“It’s critical because you’ve got a chance to pick difference-makers up there [at No. 2], and hopefully you’re not there very long,” said Jim Nagy, executive director of the Senior Bowl. “You’ve got to hit on those guys. If you bust up in that range, those types of picks are hard to recover from, so it’s essential they come out of this draft with the No. 2 pick with a really good player.”

In his latest mock draft, ESPN senior draft analyst Todd McShay has Detroit taking Walker.

“Because of Brad’s experience and just his natural acumen to evaluate, he was that one guy that I could say, ‘OK, Brad, I need you to go watch these three players.’ And we’ve been watching these three players for two years probably, but it was one of those that you can give that project to Brad and say, ‘hey, for the next two weeks, focus on this,’” Snead said. “We need to get these three right, and he’d be able to come back and give those assessments. He’s just one of those guys that you trusted to do that.”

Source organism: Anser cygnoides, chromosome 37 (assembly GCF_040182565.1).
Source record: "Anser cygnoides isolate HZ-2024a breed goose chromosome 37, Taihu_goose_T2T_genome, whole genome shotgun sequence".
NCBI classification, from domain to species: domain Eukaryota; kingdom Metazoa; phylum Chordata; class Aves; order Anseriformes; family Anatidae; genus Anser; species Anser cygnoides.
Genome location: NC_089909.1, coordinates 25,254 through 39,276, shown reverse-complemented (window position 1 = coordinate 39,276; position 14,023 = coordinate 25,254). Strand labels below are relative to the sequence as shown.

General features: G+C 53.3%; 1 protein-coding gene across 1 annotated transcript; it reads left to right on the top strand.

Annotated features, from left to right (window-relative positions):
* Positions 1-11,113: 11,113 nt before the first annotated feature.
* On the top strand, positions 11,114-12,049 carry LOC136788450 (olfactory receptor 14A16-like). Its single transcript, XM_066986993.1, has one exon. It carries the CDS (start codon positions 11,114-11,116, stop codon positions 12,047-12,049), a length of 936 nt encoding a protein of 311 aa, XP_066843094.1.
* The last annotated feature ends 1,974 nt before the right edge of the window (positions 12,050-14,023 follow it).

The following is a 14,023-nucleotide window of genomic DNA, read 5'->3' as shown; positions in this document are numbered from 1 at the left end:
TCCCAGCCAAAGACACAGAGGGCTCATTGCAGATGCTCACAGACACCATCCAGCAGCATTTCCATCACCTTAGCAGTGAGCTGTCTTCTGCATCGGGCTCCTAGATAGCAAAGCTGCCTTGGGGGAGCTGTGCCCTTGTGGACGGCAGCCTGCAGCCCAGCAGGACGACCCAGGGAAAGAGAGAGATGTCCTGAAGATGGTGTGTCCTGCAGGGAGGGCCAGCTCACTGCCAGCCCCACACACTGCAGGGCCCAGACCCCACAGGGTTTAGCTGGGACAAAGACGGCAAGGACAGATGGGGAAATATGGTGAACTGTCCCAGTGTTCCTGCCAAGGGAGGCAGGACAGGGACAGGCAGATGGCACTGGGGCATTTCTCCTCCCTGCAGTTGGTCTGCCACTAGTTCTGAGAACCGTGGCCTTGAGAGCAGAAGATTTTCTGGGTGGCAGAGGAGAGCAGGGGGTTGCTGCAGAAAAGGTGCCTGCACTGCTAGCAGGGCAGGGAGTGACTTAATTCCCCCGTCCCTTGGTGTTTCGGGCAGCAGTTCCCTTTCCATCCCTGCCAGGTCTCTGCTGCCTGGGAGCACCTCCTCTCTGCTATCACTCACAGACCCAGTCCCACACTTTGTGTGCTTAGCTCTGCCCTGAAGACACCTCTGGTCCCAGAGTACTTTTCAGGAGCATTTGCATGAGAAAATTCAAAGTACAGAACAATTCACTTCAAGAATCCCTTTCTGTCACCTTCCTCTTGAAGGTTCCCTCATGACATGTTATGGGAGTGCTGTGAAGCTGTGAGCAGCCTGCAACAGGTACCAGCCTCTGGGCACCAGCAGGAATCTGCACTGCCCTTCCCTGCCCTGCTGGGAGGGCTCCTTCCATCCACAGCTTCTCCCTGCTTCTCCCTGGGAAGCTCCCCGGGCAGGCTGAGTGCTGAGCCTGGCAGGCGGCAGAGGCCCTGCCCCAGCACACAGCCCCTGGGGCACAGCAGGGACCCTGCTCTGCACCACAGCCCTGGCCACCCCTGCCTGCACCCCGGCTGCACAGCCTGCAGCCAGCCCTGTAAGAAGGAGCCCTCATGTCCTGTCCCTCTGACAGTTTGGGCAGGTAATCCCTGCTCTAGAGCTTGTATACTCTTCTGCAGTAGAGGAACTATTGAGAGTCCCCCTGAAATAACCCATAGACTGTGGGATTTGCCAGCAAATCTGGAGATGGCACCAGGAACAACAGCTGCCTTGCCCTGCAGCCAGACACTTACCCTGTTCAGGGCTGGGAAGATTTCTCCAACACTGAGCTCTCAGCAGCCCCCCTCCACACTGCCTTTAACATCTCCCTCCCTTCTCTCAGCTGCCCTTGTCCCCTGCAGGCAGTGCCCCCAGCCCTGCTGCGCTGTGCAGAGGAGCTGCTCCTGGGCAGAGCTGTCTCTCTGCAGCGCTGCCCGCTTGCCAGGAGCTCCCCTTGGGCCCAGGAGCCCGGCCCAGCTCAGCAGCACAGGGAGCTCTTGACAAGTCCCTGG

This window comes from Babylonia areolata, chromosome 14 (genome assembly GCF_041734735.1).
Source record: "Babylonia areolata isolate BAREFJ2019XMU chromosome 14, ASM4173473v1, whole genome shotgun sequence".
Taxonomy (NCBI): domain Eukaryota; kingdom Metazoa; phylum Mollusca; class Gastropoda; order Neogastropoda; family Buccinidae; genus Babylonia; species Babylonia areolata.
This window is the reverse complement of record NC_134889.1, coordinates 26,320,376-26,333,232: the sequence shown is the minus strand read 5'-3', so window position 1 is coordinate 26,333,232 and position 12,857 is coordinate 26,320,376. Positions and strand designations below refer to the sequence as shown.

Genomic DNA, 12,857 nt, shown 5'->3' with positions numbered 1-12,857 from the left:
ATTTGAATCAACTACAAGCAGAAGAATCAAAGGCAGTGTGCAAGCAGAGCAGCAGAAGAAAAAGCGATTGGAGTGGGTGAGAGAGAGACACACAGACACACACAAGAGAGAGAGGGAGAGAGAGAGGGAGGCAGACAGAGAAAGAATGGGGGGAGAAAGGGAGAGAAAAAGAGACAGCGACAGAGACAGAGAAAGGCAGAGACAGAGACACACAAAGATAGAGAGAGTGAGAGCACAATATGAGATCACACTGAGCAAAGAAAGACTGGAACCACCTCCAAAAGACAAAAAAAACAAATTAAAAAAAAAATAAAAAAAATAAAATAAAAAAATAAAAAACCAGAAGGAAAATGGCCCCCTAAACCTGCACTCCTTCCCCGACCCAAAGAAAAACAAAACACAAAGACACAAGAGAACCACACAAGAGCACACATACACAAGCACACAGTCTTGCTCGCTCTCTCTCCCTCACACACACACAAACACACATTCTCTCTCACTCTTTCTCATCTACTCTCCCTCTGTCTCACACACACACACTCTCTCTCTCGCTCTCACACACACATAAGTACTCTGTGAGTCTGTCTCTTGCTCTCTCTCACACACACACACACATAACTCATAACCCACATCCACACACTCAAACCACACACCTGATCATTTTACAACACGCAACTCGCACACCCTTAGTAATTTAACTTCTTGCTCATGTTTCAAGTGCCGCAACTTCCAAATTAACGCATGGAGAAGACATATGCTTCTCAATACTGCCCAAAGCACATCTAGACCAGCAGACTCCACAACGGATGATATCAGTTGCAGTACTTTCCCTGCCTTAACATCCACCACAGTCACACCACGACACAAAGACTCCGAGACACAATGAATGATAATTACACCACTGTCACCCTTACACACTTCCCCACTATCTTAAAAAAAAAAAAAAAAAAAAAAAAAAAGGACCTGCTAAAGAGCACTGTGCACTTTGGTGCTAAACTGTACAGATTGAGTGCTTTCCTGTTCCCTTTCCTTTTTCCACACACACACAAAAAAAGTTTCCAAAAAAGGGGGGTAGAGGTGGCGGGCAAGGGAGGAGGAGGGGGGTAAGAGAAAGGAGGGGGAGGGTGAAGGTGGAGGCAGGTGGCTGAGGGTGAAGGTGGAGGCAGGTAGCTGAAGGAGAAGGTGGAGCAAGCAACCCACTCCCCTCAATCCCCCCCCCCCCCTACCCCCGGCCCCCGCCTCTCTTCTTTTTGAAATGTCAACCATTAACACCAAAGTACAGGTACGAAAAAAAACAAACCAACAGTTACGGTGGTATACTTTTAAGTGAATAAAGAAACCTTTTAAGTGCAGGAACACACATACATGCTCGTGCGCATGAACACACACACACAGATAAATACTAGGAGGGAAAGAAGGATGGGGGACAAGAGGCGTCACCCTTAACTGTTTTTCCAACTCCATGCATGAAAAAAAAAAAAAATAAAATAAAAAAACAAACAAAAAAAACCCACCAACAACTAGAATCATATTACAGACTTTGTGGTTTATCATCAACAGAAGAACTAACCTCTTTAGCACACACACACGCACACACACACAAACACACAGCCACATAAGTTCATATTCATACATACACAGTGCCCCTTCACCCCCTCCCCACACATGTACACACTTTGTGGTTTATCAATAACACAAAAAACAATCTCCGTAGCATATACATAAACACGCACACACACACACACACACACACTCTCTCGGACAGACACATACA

Snead added: “For the hard-core football fans, they’ll be jacked to know that Brad was developed right at National [Football] Scouting, who runs the combine. They really, really train young scouts well, so through it all Brad was developed well, and he has football experience from a player, so he has this acumen to evaluate talent. So, for your core football fans, you’re getting someone who knows how to evaluate.”

Holmes’ success as a talent evaluator is no surprise to Galdos. Dating back to their days at Chamberlain High School in Tampa, Fla., he says Holmes has always been laser focused on the draft.

“From the beginning, there’s only a couple guys who were following the draft back in the day. We graduated in 1997, and the draft wasn’t as big of a deal as it is now,” Galdos said. “Back then it was only two days of the draft, it was Saturday and Sunday, and it would be an all-day event, but Brad would call me when selections were being made to speak about players we were following in college, and he would criticize some picks and wonder when other guys were gonna get picked. He was just all over it from the very beginning.”